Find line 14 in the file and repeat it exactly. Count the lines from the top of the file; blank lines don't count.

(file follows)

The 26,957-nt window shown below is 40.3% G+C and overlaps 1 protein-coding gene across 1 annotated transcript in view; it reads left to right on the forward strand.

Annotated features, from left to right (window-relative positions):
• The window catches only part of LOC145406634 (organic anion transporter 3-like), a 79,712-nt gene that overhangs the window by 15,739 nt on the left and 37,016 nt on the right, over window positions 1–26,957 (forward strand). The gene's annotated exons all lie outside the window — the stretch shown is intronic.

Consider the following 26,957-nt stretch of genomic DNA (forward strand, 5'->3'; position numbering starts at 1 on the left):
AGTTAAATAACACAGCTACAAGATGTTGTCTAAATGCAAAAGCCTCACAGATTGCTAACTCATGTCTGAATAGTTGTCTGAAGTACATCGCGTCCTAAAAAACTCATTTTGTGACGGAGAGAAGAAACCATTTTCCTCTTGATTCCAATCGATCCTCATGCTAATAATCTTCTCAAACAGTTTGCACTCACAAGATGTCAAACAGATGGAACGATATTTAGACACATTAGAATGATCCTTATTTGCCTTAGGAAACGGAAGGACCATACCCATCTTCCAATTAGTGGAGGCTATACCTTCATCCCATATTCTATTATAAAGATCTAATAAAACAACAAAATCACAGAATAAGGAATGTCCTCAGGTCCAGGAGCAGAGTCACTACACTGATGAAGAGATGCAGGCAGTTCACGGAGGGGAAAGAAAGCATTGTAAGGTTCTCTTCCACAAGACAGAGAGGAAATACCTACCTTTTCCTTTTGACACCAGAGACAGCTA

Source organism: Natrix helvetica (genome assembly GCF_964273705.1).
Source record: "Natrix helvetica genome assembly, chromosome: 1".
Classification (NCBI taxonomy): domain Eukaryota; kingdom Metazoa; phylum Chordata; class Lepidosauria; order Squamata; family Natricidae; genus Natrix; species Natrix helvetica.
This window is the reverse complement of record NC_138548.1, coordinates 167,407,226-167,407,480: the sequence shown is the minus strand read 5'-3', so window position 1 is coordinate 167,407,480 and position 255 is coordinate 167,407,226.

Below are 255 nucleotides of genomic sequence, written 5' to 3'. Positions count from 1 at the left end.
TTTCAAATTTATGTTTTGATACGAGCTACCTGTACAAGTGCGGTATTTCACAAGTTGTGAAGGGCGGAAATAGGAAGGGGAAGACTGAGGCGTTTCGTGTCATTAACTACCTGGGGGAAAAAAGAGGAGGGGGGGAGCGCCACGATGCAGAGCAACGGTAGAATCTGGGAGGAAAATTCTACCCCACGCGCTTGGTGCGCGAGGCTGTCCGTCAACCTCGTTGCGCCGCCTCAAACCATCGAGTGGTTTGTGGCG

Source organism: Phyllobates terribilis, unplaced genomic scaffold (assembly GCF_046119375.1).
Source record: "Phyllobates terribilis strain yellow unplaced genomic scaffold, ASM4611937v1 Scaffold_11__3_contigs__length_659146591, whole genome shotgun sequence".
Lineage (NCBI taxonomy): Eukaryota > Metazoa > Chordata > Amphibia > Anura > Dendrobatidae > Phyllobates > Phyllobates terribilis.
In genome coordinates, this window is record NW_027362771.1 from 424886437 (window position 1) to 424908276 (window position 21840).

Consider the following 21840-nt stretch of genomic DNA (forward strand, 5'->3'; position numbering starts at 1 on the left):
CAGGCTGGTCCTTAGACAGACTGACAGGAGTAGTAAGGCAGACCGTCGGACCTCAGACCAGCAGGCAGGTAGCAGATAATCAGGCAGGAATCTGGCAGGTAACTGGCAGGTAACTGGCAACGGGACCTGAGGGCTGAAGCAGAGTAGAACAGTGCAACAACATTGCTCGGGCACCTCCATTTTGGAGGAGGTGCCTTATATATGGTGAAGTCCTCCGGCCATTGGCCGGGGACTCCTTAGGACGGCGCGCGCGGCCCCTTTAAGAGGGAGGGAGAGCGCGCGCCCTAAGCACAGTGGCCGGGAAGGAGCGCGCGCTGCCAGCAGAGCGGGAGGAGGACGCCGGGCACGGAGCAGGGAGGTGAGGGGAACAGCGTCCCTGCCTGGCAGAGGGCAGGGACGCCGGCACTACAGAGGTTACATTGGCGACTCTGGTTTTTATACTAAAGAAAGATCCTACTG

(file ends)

Lineage (NCBI taxonomy): Eukaryota > Metazoa > Chordata > Amphibia > Anura > Dendrobatidae > Phyllobates > Phyllobates terribilis.